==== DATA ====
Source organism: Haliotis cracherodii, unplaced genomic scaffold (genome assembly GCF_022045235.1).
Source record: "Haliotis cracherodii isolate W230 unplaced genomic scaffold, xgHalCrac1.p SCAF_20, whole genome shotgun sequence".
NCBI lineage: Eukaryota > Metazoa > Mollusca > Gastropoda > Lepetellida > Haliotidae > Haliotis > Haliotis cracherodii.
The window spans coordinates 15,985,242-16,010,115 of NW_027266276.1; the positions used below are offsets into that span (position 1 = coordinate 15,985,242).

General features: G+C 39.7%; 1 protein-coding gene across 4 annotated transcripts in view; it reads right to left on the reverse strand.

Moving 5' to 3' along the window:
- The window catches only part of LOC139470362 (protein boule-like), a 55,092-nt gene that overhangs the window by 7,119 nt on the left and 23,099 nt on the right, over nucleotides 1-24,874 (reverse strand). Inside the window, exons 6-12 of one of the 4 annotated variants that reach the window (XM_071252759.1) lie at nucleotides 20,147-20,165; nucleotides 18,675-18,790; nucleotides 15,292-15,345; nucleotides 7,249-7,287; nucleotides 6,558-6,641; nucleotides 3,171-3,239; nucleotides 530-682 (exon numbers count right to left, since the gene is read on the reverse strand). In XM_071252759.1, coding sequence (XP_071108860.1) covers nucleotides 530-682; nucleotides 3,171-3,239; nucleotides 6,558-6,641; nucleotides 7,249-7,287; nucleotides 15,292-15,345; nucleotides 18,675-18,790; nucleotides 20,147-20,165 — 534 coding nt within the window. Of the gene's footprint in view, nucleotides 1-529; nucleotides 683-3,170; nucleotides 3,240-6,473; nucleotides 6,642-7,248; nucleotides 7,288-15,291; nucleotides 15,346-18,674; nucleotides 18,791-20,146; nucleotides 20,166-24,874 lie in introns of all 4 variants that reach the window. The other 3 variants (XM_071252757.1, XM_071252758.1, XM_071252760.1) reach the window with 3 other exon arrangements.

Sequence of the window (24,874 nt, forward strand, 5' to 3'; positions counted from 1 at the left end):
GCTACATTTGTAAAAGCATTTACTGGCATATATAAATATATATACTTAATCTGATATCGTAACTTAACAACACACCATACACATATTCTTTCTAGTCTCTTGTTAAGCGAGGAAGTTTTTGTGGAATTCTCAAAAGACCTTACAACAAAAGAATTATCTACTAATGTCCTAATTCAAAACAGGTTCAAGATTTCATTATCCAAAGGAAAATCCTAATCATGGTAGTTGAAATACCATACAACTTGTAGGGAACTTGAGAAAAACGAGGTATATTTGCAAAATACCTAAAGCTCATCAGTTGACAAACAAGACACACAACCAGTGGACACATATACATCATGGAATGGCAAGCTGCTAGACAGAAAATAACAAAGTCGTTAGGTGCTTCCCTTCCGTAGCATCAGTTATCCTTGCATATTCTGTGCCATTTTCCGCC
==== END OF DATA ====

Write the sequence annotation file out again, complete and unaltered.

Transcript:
Source organism: Haliotis cracherodii, unplaced genomic scaffold (genome assembly GCF_022045235.1).
Source record: "Haliotis cracherodii isolate W230 unplaced genomic scaffold, xgHalCrac1.p SCAF_20, whole genome shotgun sequence".
NCBI lineage: Eukaryota > Metazoa > Mollusca > Gastropoda > Lepetellida > Haliotidae > Haliotis > Haliotis cracherodii.
The window spans coordinates 15,985,242-16,010,115 of NW_027266276.1; the positions used below are offsets into that span (position 1 = coordinate 15,985,242).

General features: G+C 39.7%; 1 protein-coding gene across 4 annotated transcripts in view; it reads right to left on the reverse strand.

Moving 5' to 3' along the window:
- The window catches only part of LOC139470362 (protein boule-like), a 55,092-nt gene that overhangs the window by 7,119 nt on the left and 23,099 nt on the right, over nucleotides 1-24,874 (reverse strand). Inside the window, exons 6-12 of one of the 4 annotated variants that reach the window (XM_071252759.1) lie at nucleotides 20,147-20,165; nucleotides 18,675-18,790; nucleotides 15,292-15,345; nucleotides 7,249-7,287; nucleotides 6,558-6,641; nucleotides 3,171-3,239; nucleotides 530-682 (exon numbers count right to left, since the gene is read on the reverse strand). In XM_071252759.1, coding sequence (XP_071108860.1) covers nucleotides 530-682; nucleotides 3,171-3,239; nucleotides 6,558-6,641; nucleotides 7,249-7,287; nucleotides 15,292-15,345; nucleotides 18,675-18,790; nucleotides 20,147-20,165 — 534 coding nt within the window. Of the gene's footprint in view, nucleotides 1-529; nucleotides 683-3,170; nucleotides 3,240-6,473; nucleotides 6,642-7,248; nucleotides 7,288-15,291; nucleotides 15,346-18,674; nucleotides 18,791-20,146; nucleotides 20,166-24,874 lie in introns of all 4 variants that reach the window. The other 3 variants (XM_071252757.1, XM_071252758.1, XM_071252760.1) reach the window with 3 other exon arrangements.

Sequence of the window (24,874 nt, forward strand, 5' to 3'; positions counted from 1 at the left end):
GCTACATTTGTAAAAGCATTTACTGGCATATATAAATATATATACTTAATCTGATATCGTAACTTAACAACACACCATACACATATTCTTTCTAGTCTCTTGTTAAGCGAGGAAGTTTTTGTGGAATTCTCAAAAGACCTTACAACAAAAGAATTATCTACTAATGTCCTAATTCAAAACAGGTTCAAGATTTCATTATCCAAAGGAAAATCCTAATCATGGTAGTTGAAATACCATACAACTTGTAGGGAACTTGAGAAAAACGAGGTATATTTGCAAAATACCTAAAGCTCATCAGTTGACAAACAAGACACACAACCAGTGGACACATATACATCATGGAATGGCAAGCTGCTAGACAGAAAATAACAAAGTCGTTAGGTGCTTCCCTTCCGTAGCATCAGTTATCCTTGCATATTCTGTGCCATTTTCCGCC